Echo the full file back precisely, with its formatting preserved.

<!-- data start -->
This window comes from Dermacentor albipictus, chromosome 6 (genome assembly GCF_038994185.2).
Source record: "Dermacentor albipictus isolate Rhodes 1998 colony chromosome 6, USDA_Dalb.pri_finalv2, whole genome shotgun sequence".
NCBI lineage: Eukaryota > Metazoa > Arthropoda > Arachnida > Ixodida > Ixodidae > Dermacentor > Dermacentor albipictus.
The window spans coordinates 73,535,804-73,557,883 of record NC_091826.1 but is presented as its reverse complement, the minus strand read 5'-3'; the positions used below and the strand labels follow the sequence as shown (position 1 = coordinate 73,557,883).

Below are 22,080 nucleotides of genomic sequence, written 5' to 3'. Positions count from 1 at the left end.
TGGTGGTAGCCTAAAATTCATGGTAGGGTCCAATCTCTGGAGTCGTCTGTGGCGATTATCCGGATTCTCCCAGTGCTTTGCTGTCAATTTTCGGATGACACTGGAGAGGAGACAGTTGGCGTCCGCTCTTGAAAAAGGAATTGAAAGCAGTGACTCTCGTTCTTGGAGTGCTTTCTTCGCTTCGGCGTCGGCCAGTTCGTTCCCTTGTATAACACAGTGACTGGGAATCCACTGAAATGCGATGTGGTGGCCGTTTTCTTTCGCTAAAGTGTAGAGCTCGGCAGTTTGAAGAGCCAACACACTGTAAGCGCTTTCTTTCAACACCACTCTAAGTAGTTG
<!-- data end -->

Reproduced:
This window comes from Dermacentor albipictus, chromosome 6 (genome assembly GCF_038994185.2).
Source record: "Dermacentor albipictus isolate Rhodes 1998 colony chromosome 6, USDA_Dalb.pri_finalv2, whole genome shotgun sequence".
NCBI lineage: Eukaryota > Metazoa > Arthropoda > Arachnida > Ixodida > Ixodidae > Dermacentor > Dermacentor albipictus.
The window spans coordinates 73,535,804-73,557,883 of record NC_091826.1 but is presented as its reverse complement, the minus strand read 5'-3'; the positions used below and the strand labels follow the sequence as shown (position 1 = coordinate 73,557,883).

Below are 22,080 nucleotides of genomic sequence, written 5' to 3'. Positions count from 1 at the left end.
TGGTGGTAGCCTAAAATTCATGGTAGGGTCCAATCTCTGGAGTCGTCTGTGGCGATTATCCGGATTCTCCCAGTGCTTTGCTGTCAATTTTCGGATGACACTGGAGAGGAGACAGTTGGCGTCCGCTCTTGAAAAAGGAATTGAAAGCAGTGACTCTCGTTCTTGGAGTGCTTTCTTCGCTTCGGCGTCGGCCAGTTCGTTCCCTTGTATAACACAGTGACTGGGAATCCACTGAAATGCGATGTGGTGGCCGTTTTCTTTCGCTAAAGTGTAGAGCTCGGCAGTTTGAAGAGCCAACACACTGTAAGCGCTTTCTTTCAACACCACTCTAAGTAGTTG